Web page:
“Mother May I Sue?” The Fractured Standard for Bringing Copyright Infringement Suits

The 1976 Copyright Act fundamentally changed the way authors acquire rights in their creations, requiring only fixation “in any tangible medium of expression.” In contrast, under the previous 1909 Copyright Act, an author was required to register a work before publication to obtain a copyright.

While registration is not necessary to establish rights in a work, it does determine who can enforce a copyright because under 17 U.S.C. §411(a), “…no civil action for infringement of the copyright in any United States work shall be instituted until…registration of the copyright claim has been made…” However, reasonable minds in federal circuits across the country have differed on what constitutes “registration,” leaving authors and their lawyers with a legal patchwork to navigate when preparing infringement cases. Thus, if a certificate of registration has not yet been received by a plaintiff, this issue should be analyzed before bringing a copyright infringement suit.

“Application” vs. “Registration” Approaches

The application approach is the most flexible approach for copyright infringement plaintiffs because courts following it grant standing to sue based on the Copyright Office’s receipt of the registration application, deposit materials, and fee.

In Apple Barrel Prods., Inc. v. Beard, the court held that possession of a registration certificate is not a prerequisite for bringing suit, stating “one need only prove payment of the required fee, deposit of the work in question, and receipt by the Copyright Office of a registration application.” [1]

 The Ninth Circuit took the same approach in Cosmetic Ideas, Inc. v. IAC/Interactivecorp, a case involving infringement of an artist’s jewelry design. After noting that under Supreme Court precedent failure to register a work was no longer a jurisdictional bar[2], the Cosmetic Ideas court framed the question:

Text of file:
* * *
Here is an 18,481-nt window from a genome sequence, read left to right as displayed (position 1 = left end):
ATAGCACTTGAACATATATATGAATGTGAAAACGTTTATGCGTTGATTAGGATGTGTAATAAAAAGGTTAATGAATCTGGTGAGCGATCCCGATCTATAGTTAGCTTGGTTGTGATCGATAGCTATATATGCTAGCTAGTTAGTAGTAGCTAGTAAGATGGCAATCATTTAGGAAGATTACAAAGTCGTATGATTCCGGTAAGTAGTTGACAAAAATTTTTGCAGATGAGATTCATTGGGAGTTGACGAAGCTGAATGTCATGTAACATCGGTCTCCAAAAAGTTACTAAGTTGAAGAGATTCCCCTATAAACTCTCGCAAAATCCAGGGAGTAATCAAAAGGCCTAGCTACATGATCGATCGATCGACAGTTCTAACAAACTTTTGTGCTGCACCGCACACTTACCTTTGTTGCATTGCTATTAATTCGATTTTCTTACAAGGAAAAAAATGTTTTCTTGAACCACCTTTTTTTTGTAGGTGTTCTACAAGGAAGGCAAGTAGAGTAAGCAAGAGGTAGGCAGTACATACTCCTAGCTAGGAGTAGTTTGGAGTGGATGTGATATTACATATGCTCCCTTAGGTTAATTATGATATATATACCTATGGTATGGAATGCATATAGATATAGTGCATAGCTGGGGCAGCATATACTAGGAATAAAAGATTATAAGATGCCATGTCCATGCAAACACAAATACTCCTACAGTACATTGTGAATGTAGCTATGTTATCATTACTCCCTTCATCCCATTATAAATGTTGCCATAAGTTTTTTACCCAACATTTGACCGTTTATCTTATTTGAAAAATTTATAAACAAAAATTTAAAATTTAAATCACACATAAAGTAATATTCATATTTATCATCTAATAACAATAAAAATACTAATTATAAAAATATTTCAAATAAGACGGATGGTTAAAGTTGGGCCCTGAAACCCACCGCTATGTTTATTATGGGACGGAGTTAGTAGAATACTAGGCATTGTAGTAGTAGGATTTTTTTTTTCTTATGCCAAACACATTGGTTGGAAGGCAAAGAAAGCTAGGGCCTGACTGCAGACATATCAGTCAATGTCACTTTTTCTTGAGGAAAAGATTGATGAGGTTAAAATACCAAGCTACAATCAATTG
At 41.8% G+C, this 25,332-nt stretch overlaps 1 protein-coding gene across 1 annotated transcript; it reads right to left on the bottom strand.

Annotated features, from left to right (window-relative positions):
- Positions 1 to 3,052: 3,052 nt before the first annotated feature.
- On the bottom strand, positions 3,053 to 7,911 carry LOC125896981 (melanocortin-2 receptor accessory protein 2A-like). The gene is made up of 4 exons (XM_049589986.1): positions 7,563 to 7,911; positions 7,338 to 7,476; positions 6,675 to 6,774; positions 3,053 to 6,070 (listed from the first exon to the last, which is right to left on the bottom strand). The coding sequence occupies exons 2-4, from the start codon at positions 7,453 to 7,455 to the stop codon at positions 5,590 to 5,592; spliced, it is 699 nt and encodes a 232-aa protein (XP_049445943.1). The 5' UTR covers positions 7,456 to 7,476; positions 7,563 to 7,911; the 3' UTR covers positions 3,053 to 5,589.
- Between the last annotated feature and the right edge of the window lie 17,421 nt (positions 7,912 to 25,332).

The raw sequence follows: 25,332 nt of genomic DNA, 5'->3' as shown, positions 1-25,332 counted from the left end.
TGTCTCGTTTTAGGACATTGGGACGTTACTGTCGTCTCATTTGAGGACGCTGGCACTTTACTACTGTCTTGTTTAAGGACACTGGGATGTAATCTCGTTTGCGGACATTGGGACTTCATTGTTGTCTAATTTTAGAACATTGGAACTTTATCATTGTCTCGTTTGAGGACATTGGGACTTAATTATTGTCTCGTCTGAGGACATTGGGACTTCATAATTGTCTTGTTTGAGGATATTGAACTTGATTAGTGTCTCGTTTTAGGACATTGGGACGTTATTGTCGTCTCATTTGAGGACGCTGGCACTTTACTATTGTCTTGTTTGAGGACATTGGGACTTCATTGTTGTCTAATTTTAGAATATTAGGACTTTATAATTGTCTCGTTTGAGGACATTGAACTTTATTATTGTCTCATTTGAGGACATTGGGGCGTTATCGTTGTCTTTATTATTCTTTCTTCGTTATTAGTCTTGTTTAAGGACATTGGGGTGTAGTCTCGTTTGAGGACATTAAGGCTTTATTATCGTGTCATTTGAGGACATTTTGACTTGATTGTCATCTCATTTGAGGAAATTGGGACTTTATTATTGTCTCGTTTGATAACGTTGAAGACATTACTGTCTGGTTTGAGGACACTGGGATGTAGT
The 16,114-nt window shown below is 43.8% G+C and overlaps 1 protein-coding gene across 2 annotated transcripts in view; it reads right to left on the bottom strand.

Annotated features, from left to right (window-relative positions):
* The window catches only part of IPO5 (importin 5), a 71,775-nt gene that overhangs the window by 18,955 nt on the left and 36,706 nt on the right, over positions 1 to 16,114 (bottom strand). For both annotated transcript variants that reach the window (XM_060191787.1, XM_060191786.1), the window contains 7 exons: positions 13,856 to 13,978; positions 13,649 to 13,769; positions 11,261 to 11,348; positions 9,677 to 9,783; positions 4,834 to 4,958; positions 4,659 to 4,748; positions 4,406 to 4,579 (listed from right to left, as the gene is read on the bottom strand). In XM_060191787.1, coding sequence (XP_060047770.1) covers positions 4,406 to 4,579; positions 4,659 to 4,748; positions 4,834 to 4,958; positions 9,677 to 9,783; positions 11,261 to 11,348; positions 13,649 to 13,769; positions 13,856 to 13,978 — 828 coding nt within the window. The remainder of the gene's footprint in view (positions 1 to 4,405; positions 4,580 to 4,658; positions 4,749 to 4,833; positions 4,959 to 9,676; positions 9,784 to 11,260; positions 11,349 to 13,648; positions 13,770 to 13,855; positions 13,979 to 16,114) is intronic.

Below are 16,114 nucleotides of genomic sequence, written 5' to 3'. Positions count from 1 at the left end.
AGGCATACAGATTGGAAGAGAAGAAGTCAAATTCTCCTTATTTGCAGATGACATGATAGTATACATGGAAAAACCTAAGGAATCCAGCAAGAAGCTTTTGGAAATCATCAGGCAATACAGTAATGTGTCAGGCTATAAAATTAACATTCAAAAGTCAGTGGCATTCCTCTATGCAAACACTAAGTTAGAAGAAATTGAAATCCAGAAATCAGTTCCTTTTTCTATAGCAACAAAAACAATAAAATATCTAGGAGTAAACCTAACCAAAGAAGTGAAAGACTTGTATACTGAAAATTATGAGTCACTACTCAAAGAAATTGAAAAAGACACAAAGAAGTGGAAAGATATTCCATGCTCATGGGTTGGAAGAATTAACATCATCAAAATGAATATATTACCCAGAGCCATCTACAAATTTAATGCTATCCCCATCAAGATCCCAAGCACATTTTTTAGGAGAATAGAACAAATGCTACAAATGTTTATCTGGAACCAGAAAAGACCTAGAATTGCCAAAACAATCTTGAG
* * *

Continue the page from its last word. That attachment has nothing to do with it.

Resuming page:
"What does it mean to “register” a copyrighted work? Stated another way, is a copyright registered at the time the copyright holder's application is received by the Copyright Office (the “application approach”), or at the time that the Office acts on the application and issues a certificate of registration (the “registration approach”)?"[3]

However, the court was not persuaded that the plain language of the Act unequivocally supported either the registration or application approach, and instead turned to the legislative history of the 1976 Act, concluding that the application approach “better fulfills Congress's purpose of providing broad copyright protection while maintaining a robust federal register.”[4]

In contrast, the registration approach requires a copyright infringement plaintiff to demonstrate that an application to the Copyright Office has either been approved or rejected before an action can be brought. All circuits except the 5th and 9th follow this approach.[5]

In La Resolana Architects, PA v. Clay Realtors Angel Fire, the plaintiff discovered townhouse designs that were strikingly similar to architectural plans previously shown to the defendant builder. Shortly thereafter the plaintiff filed a registration application for the designs, but filed suit before receiving a certificate of registration.

The court pointed to the plain language of the statute to hold that approval or rejection of a registration application must be received from the Copyright Office, going so far as to say “no language in the Act suggests that registration is accomplished by mere receipt of copyrightable material by the Copyright Office.”[6]

The moral of the story: register your work as early as possible to avoid any hiccups in bringing your copyright infringement case.

[1] 730 F.2d 384, 386–87 (5th Cir.1984), citing Nimmer on Copyright at §7.16[B][1]. In his treatise William Patry decries Nimmer’s analysis, stating that courts permitting infringement actions without a registration in hand “were led astray by Nimmer” based on an interpretation that was a “flagrant disregard of the statute…” (Patry on Copyright §17:78).
[2] Reed Elsevier, Inc. v. Muchnick, 559 U.S. 154, 130 S.Ct. 1237, 176 L.Ed.2d 17 (2010).
[3] 606 F.3d 612, 615 (9th Cir. 2010).
[4] Id. at 619.
[5] Patry on Copyright §17:78 fn. 10.
[6] 416 F.3d 1195, 1200 (10th Cir. 2005).

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